When the University of Colorado women's lacrosse team beat ninth-ranked Northwestern on February 12, it was easy to write it off as a fluke. It was Colorado's first game of the season, and anything can (and often does) happen in season openers. It was also the program's first win against a ranked team in its four-year history, and there was little to suggest it could happen again.
Then the Buffs reeled off five victories in a row, and suddenly people started taking them seriously. It wasn't just the fact that they were winning; it was how they were winning. Led by Paige Soenksen, a senior goalie from Encinitas, California, their defense gave up fewer than six goals a game. Meanwhile, their offense, fueled by Miranda Stinson, a sophomore from Manikin Sabot, Virginia; Johnna Fusco, a senior attacker from Marietta, Georgia; and Darby Kiernan, a junior from Ridgewood, New Jersey, was averaging 16 goals a game. It was a potent combination.
With each victory, the Buffs' March 12 matchup against sixth-ranked Penn State grew increasingly intriguing. Could they possibly beat another ranked opponent? The odds weren't in their favor. Not only did they have to travel across the country to the less than hospitable environs of University Park, Pennsylvania, they also had to play a team that had won its first seven games of the season, including a 9-8 victory against a strong Cornell team in Ithaca, New York on February 25.
The way yesterday's game started seemed to confirm that beating the Nittany Lions was too tall of an order for Colorado, as Penn State jumped out to an early 6-2 lead. While the Buffs were battered, they weren't broken, a toughness they inherited from their coach Ann Elliott, who in 2012 was given the awesome responsibility of building a college lacrosse team from nothing.
Coming from Northwestern, where she'd helped the school win three national championships as a player and three as an assistant coach, Elliot was given less than two years to put together a team in Boulder. Making a tough task even more difficult, she didn't have her own office at first, nor did the team have a field or a locker room. Despite this rocky start, Elliot has led her team to a winning record each year she's been coaching at Colorado. Last year's team finished with an impressive 13-5 record, but like Elliot's first two teams it couldn't get past Stanford in the MPSF tournament. For three years in a row, Colorado has lost to the Cardinal in the semifinals.
After weathering Penn State's initial onslaught in yesterday's game, Colorado went on an 11-1 run and went on to win 16-11. Six different players scored for the Buffaloes, led by Stinson who broke CU's single-game points record with five goals and four assists, both career highs, and Kiernan who extended her point streak to seven games with four goals. As she's done all season long, Soenksen had another outstanding game in goal, recording 16 saves and holding Penn State to its second lowest scoring total of the season.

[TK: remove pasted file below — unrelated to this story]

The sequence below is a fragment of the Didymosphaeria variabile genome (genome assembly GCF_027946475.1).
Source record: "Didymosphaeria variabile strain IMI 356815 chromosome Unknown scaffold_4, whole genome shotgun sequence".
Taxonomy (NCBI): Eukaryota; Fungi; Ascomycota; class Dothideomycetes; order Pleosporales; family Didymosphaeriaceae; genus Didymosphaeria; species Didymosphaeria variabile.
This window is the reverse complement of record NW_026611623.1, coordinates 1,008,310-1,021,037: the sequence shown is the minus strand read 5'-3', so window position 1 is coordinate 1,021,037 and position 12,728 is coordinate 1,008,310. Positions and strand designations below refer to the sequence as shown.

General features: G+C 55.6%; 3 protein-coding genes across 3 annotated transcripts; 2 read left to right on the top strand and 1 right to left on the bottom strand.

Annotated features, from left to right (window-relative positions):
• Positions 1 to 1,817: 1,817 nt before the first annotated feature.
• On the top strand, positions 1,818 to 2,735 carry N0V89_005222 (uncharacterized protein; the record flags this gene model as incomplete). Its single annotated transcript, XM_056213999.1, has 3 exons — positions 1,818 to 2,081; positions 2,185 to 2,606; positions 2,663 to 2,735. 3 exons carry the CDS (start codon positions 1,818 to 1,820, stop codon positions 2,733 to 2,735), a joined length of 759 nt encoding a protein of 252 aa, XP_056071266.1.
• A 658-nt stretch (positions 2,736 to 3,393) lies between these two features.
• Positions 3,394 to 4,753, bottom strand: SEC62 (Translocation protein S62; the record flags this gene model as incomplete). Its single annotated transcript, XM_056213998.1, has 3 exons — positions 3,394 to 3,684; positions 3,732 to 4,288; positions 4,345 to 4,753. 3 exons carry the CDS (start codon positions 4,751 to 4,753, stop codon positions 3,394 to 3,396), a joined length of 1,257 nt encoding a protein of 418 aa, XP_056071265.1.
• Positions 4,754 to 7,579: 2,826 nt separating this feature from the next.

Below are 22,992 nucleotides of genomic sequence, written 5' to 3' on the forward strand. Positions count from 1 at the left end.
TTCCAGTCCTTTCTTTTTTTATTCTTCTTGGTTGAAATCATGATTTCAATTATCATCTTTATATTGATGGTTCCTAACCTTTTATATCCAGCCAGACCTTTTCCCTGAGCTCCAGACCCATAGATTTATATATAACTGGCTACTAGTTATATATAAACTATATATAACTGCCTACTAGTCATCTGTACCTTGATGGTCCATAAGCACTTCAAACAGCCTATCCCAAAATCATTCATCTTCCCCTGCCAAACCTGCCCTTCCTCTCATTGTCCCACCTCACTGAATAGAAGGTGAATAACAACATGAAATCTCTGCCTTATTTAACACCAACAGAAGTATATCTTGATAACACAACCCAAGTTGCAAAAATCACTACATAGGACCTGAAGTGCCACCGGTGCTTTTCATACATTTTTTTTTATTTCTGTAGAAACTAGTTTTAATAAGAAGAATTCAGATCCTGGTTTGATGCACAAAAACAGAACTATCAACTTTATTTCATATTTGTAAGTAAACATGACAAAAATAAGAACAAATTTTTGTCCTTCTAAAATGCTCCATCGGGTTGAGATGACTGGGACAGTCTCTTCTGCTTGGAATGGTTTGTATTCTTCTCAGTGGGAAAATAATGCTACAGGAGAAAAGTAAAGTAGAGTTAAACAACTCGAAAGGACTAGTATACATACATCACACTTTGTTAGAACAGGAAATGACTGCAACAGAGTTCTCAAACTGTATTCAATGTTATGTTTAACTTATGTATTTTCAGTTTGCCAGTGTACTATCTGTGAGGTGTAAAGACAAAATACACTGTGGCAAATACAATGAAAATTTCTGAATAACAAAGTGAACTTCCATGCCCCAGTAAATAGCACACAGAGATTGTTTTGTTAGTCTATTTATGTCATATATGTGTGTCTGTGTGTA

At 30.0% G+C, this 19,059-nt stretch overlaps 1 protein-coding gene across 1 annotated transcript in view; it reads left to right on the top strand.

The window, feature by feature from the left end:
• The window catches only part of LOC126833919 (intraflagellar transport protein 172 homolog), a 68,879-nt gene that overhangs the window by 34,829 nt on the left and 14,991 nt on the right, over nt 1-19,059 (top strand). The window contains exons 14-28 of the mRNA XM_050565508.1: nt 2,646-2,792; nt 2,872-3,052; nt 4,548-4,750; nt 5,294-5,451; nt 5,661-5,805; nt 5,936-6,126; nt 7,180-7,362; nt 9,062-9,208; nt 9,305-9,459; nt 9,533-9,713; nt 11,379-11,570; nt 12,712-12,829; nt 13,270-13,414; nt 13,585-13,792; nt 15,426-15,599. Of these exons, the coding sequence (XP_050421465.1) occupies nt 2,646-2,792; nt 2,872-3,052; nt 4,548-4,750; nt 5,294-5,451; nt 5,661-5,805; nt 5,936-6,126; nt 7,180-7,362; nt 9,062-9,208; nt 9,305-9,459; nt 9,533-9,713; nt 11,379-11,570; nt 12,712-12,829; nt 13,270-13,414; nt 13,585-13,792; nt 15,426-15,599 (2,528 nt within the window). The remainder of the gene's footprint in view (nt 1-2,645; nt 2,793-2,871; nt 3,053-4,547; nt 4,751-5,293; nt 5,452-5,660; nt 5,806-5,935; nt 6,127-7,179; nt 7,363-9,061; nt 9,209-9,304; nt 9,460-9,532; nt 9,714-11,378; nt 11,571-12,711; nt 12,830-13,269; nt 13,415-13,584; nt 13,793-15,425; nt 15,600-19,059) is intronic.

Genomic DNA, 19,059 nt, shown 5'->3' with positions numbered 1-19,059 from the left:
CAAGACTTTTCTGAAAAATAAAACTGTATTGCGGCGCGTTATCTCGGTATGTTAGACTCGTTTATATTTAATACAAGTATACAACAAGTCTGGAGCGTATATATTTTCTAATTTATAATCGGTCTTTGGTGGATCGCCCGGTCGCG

"I thought overall our girls played hard," Elliott said after the game. "It wasn't always pretty, but they kept fighting together. Offensively, they continue to share the ball and responsibility and that helped us against a very good and prepared Penn State defense. Defensively, we did a good job sticking to the game plan and just staying in it even when we were down in that first half. We were able to get our sticks up on some shots and Paige did another great job making the saves."
For their efforts, Soenksen and Stinson were named the MPSF Defensive and Offensive Players of the Week for the second time this season. It was the seventh time Soenksen has been awarded that honor in her college career.
Now in just its fourth year, Colorado has a perfect 7-0 record to start the season, making them one of only three Division I teams to remain undefeated. Maryland (7-0) and Princeton (5-0) are the others. Colorado's win streak is the longest in school history and has some of its more enthusiastic fans considering the possibility of a perfect season. To do so, the Buffaloes would have to win a very difficult nonconference road game against Stony Brook on March 31, a tough game at home against perennial nemesis Stanford on April 7, and four straight conference road games to finish the regular season: USC, San Diego State, St. Mary's, and Cal.
If the Buffaloes can finish the second half of the regular season playing at the same high level at which they've been playing during the first, they have the potential to do the unthinkable: win the MPSF tournament and earn a spot in the NCAA tournament just four years after the school fielded its first team.